As part of its mission to encourage engagement within the genetics community, PLOS Genetics is sponsoring a number of conferences and meetings this year. In order to raise awareness about these conferences and the researchers who attend them we are featuring a number of these conferences on Biologue, with posts written by the organizers or PLOS Genetics editors who are involved.
The second of these conferences is the third Cold Spring Harbor Asia Conference on Epigenetics, Chromatin & Transcription, which takes place in Suzhou between the 5th and 9th of May. We hear from Jin-Qiu Zhou, PLOS Genetics Associate Editor and Principal Investigator of the Institute of Biochemistry and Cell Biology, about why he is attending the conference, and the aspects of epigenetics that he finds exciting.
Work in Jin-Qiu Zhou’s Lab
The long-term goal of my lab is to understand the processes by which eukaryotic cells faithfully maintain their chromosomes to avoid chromosomal instability. Currently, most of our work has been focused on the structure, function and replication of telomeres, mainly using baker’s yeast as a model. We use a combination of genetic, biochemical and cell biological approaches to address:
(1) how telomere length and structure are maintained, and the biological relevance of telomere regulation to genome stability and cellular aging;
(2) how a cell establishes the boundary between the telomere silent chromatin and adjacent active chromatin to prevent the telomeric heterochromatin spreading;
(3) the epigenetic codes and information that are employed when telomere replication or DNA double-strand break occurs;
(4) the molecular basis for telomere-length-dependent or -independent cellular aging.
The CSHA Conference
Epigenetics is the study of heritable changes in gene activity that are not caused by changes in the DNA sequence. It also can be used to describe the study of stable, long-term alterations in the transcriptional potential of a cell that are not necessarily heritable. Unlike simple genetics based on changes to the DNA sequence (the genotype), the changes in gene expression or cellular phenotype of epigenetics have other causes. Examples of mechanisms that produce such changes are DNA methylation and histone modification, each of which alters how genes are expressed without altering the underlying DNA sequence. These epigenetic changes may last through cell divisions for the duration of the organism’s life, and may even last for multiple generations even though they do not involve changes in the underlying DNA sequence of the organism; instead, non-genetic factors cause the organism’s genes to behave, or “express themselves”, differently (Bird A. 2007 Nature 447: 396).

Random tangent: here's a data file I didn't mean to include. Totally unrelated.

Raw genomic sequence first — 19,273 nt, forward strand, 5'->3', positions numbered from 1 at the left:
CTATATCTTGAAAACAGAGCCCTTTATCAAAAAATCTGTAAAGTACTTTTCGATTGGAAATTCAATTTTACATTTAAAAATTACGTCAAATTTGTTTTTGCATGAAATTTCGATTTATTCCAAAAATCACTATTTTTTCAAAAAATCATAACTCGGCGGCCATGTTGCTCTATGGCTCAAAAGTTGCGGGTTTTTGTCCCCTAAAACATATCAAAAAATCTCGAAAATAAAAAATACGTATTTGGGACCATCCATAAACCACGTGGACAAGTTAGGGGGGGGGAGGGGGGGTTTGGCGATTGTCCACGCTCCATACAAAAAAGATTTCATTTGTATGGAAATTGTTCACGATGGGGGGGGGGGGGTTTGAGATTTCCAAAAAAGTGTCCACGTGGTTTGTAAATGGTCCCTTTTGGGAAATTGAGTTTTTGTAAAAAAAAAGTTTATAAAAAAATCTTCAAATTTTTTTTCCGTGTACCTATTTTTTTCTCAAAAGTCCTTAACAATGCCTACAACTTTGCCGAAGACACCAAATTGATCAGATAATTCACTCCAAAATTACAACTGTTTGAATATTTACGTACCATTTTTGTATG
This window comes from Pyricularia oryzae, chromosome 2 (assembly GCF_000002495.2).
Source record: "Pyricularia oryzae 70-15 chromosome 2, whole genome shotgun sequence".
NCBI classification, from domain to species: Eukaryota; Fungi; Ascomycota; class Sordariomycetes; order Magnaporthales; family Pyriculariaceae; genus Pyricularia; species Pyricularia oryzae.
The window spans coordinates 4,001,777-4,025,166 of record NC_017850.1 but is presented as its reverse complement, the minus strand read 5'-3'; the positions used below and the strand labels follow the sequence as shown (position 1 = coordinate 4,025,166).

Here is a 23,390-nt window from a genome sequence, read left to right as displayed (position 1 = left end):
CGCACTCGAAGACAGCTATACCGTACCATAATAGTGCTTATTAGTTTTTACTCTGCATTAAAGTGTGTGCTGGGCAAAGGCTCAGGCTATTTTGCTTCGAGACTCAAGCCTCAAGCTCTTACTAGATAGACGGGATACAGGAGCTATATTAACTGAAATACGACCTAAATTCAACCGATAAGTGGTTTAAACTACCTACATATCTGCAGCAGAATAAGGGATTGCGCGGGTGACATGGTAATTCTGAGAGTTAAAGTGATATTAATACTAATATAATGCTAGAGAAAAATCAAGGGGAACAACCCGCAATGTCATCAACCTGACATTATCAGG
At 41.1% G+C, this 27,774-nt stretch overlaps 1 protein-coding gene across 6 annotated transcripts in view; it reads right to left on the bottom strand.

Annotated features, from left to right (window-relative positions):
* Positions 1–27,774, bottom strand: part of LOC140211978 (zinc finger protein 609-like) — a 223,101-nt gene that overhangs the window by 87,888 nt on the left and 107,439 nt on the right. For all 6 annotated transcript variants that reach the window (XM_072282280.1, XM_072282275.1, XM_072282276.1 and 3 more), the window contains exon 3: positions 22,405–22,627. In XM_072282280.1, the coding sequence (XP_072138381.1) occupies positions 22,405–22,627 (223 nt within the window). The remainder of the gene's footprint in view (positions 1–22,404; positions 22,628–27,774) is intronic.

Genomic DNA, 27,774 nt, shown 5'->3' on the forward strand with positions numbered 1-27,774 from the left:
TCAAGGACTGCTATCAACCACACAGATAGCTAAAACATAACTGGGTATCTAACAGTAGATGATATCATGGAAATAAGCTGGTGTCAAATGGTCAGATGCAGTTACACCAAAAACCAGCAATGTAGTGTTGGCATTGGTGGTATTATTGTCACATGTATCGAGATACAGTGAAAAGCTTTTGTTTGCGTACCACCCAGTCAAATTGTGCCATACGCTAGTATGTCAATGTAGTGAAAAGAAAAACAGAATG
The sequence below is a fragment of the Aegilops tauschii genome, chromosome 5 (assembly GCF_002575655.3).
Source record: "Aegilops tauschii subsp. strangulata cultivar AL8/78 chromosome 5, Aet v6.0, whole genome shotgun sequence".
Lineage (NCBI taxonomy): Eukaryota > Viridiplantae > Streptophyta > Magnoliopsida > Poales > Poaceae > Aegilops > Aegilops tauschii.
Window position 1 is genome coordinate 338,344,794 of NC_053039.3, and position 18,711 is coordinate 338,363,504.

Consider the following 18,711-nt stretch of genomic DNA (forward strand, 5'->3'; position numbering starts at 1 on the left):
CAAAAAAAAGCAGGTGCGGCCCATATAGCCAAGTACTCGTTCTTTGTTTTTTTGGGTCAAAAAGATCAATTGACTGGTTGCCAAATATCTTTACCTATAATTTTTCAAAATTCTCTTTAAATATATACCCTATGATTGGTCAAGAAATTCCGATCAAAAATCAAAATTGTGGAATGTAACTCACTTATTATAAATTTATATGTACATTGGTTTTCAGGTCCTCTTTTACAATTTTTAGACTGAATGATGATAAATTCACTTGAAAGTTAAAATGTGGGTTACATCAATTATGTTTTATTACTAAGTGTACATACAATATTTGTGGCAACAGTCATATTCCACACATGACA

Inaugurated in 2010, Cold Spring Harbor Asia (CSHA) is the Asia-Pacific subsidiary of the New York based Cold Spring Harbor Laboratory (CSHL). As one of CSHL’s world strategies, CSHA’s principal aim is to develop and operate an annual program of scientific conferences in Asia modeled on the Cold Spring Harbor meeting format and style. This program includes large conferences, training workshops and Banbury-style meetings, covering a broad spectrum of biomedical research topics, including molecular biology, molecular genetics, neuroscience, cancer, developmental and cell biology, and plant biology.
The 3rd Cold Spring Harbor Asia Conference on Epigenetics, Chromatin & Transcription, which I will attend, will take place in Suzhou from May 5th to 9th. More than 30 top biologists in epigenetics and transcription have been invited to give talks during the conference, and some interesting works are also selected to be presented as short talks. The conference will include eight oral sessions and two poster sessions covering the latest findings across many topics in epigenetic biology. I hope that every attendee will get inspiration from discussions with new friends and establish collaborations with different labs in the future.